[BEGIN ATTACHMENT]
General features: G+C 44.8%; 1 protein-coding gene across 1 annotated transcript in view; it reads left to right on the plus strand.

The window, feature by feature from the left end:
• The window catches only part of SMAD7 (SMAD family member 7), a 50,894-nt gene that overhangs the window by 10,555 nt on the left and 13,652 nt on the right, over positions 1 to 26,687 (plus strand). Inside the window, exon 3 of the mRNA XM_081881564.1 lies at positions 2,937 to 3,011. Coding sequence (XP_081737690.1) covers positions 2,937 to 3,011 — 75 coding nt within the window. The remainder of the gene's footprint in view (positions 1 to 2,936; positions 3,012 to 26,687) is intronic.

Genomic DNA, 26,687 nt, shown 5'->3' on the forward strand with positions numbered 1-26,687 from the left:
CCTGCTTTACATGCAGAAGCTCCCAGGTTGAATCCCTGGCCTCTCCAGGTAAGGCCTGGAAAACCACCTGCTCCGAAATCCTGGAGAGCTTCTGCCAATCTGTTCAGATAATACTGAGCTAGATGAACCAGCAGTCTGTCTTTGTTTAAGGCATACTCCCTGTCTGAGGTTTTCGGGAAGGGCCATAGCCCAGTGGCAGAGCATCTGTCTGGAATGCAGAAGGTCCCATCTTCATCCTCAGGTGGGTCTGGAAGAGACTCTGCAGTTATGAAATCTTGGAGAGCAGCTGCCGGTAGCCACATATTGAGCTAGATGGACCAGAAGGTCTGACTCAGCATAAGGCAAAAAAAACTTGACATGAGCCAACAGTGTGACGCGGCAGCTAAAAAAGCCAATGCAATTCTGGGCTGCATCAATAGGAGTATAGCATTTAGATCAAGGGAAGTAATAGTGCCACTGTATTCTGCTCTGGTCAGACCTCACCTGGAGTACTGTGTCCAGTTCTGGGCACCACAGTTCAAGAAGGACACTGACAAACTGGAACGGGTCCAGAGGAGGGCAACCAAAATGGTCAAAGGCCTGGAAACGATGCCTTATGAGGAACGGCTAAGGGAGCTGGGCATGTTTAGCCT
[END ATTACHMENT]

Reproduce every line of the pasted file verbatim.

General features: G+C 44.8%; 1 protein-coding gene across 1 annotated transcript in view; it reads left to right on the plus strand.

The window, feature by feature from the left end:
• The window catches only part of SMAD7 (SMAD family member 7), a 50,894-nt gene that overhangs the window by 10,555 nt on the left and 13,652 nt on the right, over positions 1 to 26,687 (plus strand). Inside the window, exon 3 of the mRNA XM_081881564.1 lies at positions 2,937 to 3,011. Coding sequence (XP_081737690.1) covers positions 2,937 to 3,011 — 75 coding nt within the window. The remainder of the gene's footprint in view (positions 1 to 2,936; positions 3,012 to 26,687) is intronic.

Genomic DNA, 26,687 nt, shown 5'->3' on the forward strand with positions numbered 1-26,687 from the left:
CCTGCTTTACATGCAGAAGCTCCCAGGTTGAATCCCTGGCCTCTCCAGGTAAGGCCTGGAAAACCACCTGCTCCGAAATCCTGGAGAGCTTCTGCCAATCTGTTCAGATAATACTGAGCTAGATGAACCAGCAGTCTGTCTTTGTTTAAGGCATACTCCCTGTCTGAGGTTTTCGGGAAGGGCCATAGCCCAGTGGCAGAGCATCTGTCTGGAATGCAGAAGGTCCCATCTTCATCCTCAGGTGGGTCTGGAAGAGACTCTGCAGTTATGAAATCTTGGAGAGCAGCTGCCGGTAGCCACATATTGAGCTAGATGGACCAGAAGGTCTGACTCAGCATAAGGCAAAAAAAACTTGACATGAGCCAACAGTGTGACGCGGCAGCTAAAAAAGCCAATGCAATTCTGGGCTGCATCAATAGGAGTATAGCATTTAGATCAAGGGAAGTAATAGTGCCACTGTATTCTGCTCTGGTCAGACCTCACCTGGAGTACTGTGTCCAGTTCTGGGCACCACAGTTCAAGAAGGACACTGACAAACTGGAACGGGTCCAGAGGAGGGCAACCAAAATGGTCAAAGGCCTGGAAACGATGCCTTATGAGGAACGGCTAAGGGAGCTGGGCATGTTTAGCCT